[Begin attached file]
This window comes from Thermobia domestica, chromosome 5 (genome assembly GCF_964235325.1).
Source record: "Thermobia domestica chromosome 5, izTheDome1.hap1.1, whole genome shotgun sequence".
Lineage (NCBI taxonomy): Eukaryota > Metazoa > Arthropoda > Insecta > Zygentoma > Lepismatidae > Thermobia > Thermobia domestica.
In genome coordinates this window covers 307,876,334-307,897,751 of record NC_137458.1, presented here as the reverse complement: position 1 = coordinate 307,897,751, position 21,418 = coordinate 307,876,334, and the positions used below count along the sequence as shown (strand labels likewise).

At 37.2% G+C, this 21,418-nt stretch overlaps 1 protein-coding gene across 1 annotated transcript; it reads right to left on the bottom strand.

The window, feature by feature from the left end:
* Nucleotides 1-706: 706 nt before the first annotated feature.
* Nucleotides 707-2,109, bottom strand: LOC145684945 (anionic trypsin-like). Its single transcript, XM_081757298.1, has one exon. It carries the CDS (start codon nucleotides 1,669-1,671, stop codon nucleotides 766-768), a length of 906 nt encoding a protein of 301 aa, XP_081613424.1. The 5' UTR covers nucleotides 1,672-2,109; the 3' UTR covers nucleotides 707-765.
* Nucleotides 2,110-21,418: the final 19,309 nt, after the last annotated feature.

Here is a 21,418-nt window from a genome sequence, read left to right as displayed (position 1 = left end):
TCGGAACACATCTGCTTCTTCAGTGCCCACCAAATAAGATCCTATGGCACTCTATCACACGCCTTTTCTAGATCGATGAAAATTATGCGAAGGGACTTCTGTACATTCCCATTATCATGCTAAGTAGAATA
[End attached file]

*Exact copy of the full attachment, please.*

This window comes from Thermobia domestica, chromosome 5 (genome assembly GCF_964235325.1).
Source record: "Thermobia domestica chromosome 5, izTheDome1.hap1.1, whole genome shotgun sequence".
Lineage (NCBI taxonomy): Eukaryota > Metazoa > Arthropoda > Insecta > Zygentoma > Lepismatidae > Thermobia > Thermobia domestica.
In genome coordinates this window covers 307,876,334-307,897,751 of record NC_137458.1, presented here as the reverse complement: position 1 = coordinate 307,897,751, position 21,418 = coordinate 307,876,334, and the positions used below count along the sequence as shown (strand labels likewise).

At 37.2% G+C, this 21,418-nt stretch overlaps 1 protein-coding gene across 1 annotated transcript; it reads right to left on the bottom strand.

The window, feature by feature from the left end:
* Nucleotides 1-706: 706 nt before the first annotated feature.
* Nucleotides 707-2,109, bottom strand: LOC145684945 (anionic trypsin-like). Its single transcript, XM_081757298.1, has one exon. It carries the CDS (start codon nucleotides 1,669-1,671, stop codon nucleotides 766-768), a length of 906 nt encoding a protein of 301 aa, XP_081613424.1. The 5' UTR covers nucleotides 1,672-2,109; the 3' UTR covers nucleotides 707-765.
* Nucleotides 2,110-21,418: the final 19,309 nt, after the last annotated feature.

Here is a 21,418-nt window from a genome sequence, read left to right as displayed (position 1 = left end):
TCGGAACACATCTGCTTCTTCAGTGCCCACCAAATAAGATCCTATGGCACTCTATCACACGCCTTTTCTAGATCGATGAAAATTATGCGAAGGGACTTCTGTACATTCCCATTATCATGCTAAGTAGAATA